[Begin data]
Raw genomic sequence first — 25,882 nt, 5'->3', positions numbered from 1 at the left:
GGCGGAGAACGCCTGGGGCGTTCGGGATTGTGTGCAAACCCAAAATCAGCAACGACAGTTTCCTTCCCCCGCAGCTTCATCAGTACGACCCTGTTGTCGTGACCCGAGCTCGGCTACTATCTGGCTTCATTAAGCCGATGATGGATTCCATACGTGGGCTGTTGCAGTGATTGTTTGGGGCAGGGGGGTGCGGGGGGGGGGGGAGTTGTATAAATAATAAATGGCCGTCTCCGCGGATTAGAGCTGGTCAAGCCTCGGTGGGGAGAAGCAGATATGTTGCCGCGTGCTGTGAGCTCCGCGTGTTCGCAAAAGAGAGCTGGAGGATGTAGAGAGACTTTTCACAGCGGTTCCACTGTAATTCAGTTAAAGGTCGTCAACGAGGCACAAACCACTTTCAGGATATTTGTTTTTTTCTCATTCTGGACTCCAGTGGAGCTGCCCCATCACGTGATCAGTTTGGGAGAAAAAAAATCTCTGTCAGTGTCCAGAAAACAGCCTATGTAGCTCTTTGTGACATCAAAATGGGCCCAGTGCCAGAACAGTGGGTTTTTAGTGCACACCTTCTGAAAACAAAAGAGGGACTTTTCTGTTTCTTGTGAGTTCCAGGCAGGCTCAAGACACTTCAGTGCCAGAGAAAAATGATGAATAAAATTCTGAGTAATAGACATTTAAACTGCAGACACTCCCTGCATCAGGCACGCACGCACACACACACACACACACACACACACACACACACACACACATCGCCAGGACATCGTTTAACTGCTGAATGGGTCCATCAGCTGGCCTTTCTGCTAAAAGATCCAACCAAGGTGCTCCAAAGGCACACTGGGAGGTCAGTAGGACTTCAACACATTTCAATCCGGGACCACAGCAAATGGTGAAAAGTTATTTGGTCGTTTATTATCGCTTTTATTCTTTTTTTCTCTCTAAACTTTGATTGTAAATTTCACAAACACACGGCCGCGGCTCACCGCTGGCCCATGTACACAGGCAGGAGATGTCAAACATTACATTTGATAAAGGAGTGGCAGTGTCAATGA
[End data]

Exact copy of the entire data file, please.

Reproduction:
Raw genomic sequence first — 25,882 nt, 5'->3', positions numbered from 1 at the left:
GGCGGAGAACGCCTGGGGCGTTCGGGATTGTGTGCAAACCCAAAATCAGCAACGACAGTTTCCTTCCCCCGCAGCTTCATCAGTACGACCCTGTTGTCGTGACCCGAGCTCGGCTACTATCTGGCTTCATTAAGCCGATGATGGATTCCATACGTGGGCTGTTGCAGTGATTGTTTGGGGCAGGGGGGTGCGGGGGGGGGGGGAGTTGTATAAATAATAAATGGCCGTCTCCGCGGATTAGAGCTGGTCAAGCCTCGGTGGGGAGAAGCAGATATGTTGCCGCGTGCTGTGAGCTCCGCGTGTTCGCAAAAGAGAGCTGGAGGATGTAGAGAGACTTTTCACAGCGGTTCCACTGTAATTCAGTTAAAGGTCGTCAACGAGGCACAAACCACTTTCAGGATATTTGTTTTTTTCTCATTCTGGACTCCAGTGGAGCTGCCCCATCACGTGATCAGTTTGGGAGAAAAAAAATCTCTGTCAGTGTCCAGAAAACAGCCTATGTAGCTCTTTGTGACATCAAAATGGGCCCAGTGCCAGAACAGTGGGTTTTTAGTGCACACCTTCTGAAAACAAAAGAGGGACTTTTCTGTTTCTTGTGAGTTCCAGGCAGGCTCAAGACACTTCAGTGCCAGAGAAAAATGATGAATAAAATTCTGAGTAATAGACATTTAAACTGCAGACACTCCCTGCATCAGGCACGCACGCACACACACACACACACACACACACACACACACACACACACATCGCCAGGACATCGTTTAACTGCTGAATGGGTCCATCAGCTGGCCTTTCTGCTAAAAGATCCAACCAAGGTGCTCCAAAGGCACACTGGGAGGTCAGTAGGACTTCAACACATTTCAATCCGGGACCACAGCAAATGGTGAAAAGTTATTTGGTCGTTTATTATCGCTTTTATTCTTTTTTTCTCTCTAAACTTTGATTGTAAATTTCACAAACACACGGCCGCGGCTCACCGCTGGCCCATGTACACAGGCAGGAGATGTCAAACATTACATTTGATAAAGGAGTGGCAGTGTCAATGA